RINO (Republican in Name Only) Sen. Chuck Hagel boldly suggests (without being bold enough directly to identify with the sentiment) that some congressmen are considering impeachment proceedings against President Bush because he is flouting Congress and the public on Iraq. Hagel needs to be pressed on this.
Hagel has been dogging Bush for months, if not years, over Iraq, and now he is actually doing the antiwar Democrats' bidding on it.
"Any president who says, 'I don't care' or 'I will not respond to what the people of this country are saying about Iraq or anything else' or 'I don't care what Congress does, I am going to proceed' if a president really believes that, then there are Ö ways to deal with that," said Hagel on ABC's "This Week."
You would think that a person who has made it to the United States Senate would have a least a rudimentary understanding of our constitutional government. You would assume he would have grasped that impeachment is a remedy to remove a president (or other officer) for the commission of high crimes and misdemeanors.
While "high crimes and misdemeanors" is a term of art, it most certainly does not encompass presidential action, which, though legal and constitutional, is not popular with the American people or a majority of Congress.
So isn't it enormously ironic that Hagel is hinting that Congress might impeach the president essentially for abusing his constitutional authority when by taking that action Congress would be grossly abusing its constitutional authority?
If a plebiscitary democracy is what the framers of our Constitution intended, they could have saved themselves a lot of trouble and paper, not to mention the extensive studies they undertook leading them to the conclusion that a constitutional republic not a pure democracy offered the best chance for securing the blessings of liberty and prosperity for America.
Indeed one of the main reasons our nation has flourished and survived is precisely that it never purported to be a pure democracy or anything remotely resembling it. If the democratic ideals of the French philosophes had prevailed with America's constitutional architects, our experiment in constitutional governance would have long since terminated.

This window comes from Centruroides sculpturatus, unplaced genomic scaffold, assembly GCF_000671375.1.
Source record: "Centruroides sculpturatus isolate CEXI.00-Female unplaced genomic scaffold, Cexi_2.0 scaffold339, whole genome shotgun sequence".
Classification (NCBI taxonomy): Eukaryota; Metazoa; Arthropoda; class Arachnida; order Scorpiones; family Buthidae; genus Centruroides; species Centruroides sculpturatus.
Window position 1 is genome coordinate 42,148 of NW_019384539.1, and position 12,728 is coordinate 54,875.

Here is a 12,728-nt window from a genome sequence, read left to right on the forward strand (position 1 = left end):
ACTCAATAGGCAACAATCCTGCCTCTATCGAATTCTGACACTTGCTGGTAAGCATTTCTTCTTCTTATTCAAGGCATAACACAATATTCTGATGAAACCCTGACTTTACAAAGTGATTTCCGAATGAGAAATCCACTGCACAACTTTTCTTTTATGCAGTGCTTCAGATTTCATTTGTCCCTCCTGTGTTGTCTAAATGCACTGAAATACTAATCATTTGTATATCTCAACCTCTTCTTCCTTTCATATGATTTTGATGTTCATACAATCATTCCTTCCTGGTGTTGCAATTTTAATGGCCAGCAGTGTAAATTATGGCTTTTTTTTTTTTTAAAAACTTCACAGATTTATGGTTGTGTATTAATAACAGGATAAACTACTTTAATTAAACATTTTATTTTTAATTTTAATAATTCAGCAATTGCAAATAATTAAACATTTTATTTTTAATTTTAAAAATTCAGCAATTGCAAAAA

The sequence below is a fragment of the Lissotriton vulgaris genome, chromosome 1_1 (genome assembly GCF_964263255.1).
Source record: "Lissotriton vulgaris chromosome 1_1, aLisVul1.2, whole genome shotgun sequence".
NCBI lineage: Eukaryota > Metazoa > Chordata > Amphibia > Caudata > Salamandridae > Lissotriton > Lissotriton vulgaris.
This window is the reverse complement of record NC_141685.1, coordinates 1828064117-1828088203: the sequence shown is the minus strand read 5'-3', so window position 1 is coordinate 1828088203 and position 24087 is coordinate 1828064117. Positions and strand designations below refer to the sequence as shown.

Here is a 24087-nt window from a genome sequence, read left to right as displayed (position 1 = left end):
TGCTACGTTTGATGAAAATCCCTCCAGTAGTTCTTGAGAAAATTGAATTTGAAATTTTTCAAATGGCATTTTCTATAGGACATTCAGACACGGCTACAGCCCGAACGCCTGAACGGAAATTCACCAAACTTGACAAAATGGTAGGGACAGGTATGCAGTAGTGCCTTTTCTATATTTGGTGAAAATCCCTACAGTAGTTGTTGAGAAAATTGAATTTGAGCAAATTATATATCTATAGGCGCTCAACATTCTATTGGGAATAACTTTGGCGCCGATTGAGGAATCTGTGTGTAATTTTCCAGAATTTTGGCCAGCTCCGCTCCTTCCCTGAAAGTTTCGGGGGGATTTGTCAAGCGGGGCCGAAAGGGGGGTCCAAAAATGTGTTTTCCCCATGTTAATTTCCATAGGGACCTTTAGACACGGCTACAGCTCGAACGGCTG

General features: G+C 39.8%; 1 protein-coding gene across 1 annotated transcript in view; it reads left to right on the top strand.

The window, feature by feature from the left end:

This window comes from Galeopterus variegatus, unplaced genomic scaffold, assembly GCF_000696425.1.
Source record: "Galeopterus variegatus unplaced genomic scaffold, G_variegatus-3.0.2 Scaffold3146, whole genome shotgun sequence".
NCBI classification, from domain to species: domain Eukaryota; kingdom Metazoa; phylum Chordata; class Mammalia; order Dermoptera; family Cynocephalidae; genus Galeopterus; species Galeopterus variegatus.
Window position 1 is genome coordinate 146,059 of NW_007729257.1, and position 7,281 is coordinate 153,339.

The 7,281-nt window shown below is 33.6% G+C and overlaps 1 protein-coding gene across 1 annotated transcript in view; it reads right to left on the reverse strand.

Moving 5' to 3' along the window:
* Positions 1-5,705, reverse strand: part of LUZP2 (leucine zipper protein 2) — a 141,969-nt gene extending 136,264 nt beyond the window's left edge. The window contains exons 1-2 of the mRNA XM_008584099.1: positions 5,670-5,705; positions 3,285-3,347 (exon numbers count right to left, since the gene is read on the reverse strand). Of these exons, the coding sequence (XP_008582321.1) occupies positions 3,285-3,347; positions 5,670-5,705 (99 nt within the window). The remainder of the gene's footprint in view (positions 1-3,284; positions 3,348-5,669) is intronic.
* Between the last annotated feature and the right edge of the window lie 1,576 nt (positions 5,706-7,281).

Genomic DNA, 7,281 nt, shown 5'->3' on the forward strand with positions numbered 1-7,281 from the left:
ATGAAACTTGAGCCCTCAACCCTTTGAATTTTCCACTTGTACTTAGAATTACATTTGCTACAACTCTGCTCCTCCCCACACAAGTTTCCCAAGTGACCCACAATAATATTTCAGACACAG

For Sen. Hagel to imply that the president serves at the pleasure of Congress and the people (a la the British system) betrays a startling misapprehension of our unique form of government. And this man is actually considering a run for the presidency on the Republican ticket, no less?
But, for the sake of further discussion, let's move beyond Hagel's fundamental misunderstanding of American civics. Since his main complaint against the president seems to be that he is not marching to the commands of Congress or the people, isn't it interesting that without a fortuneteller or divining rod we can't even be sure what those commands are?
If public opinion surveys were to be binding on the president, which ones should he heed? (Where are those silly computer polls candidate Ross Perot promised when you need them?) But if we voters are supposed to be the collective commander in chief, perhaps we should forfeit our franchise as well for vacillating and sending mixed signals to the president on Iraq.
Indeed if congressmen want to impeach the president for not following their dictates, perhaps they should first tender their own resignations for the same reason. That is, Democrats claim they were elected to majority control in 2006 with a mandate to end the war in Iraq, and yet, without grotesque bribes from the public treasury they can't even muster a majority to pass a resolution to enforce their "mandate."
Someone needs to deliver Sen. Hagel and his like-minded congressional colleagues a memo explaining that the president is commander in chief and that he cannot be fired either by Congress or the people in the absence of committing high crimes and misdemeanors, which involve monumentally more than policy disagreements with the legislative branch. If anything, it is certain congressmen, not the president, who are exceeding their constitutional authority by attempting to usurp the president's lawful power as commander in chief.
Populist politicians are fond of congratulating themselves for attempting to implement the public's will, but it was just such demagogues the Framers had in mind when they installed safeguards in our constitutional framework to prevent a mobocracy.
Sen. Hagel owes the people, who he claims to represent, an apology for his reckless rhetoric.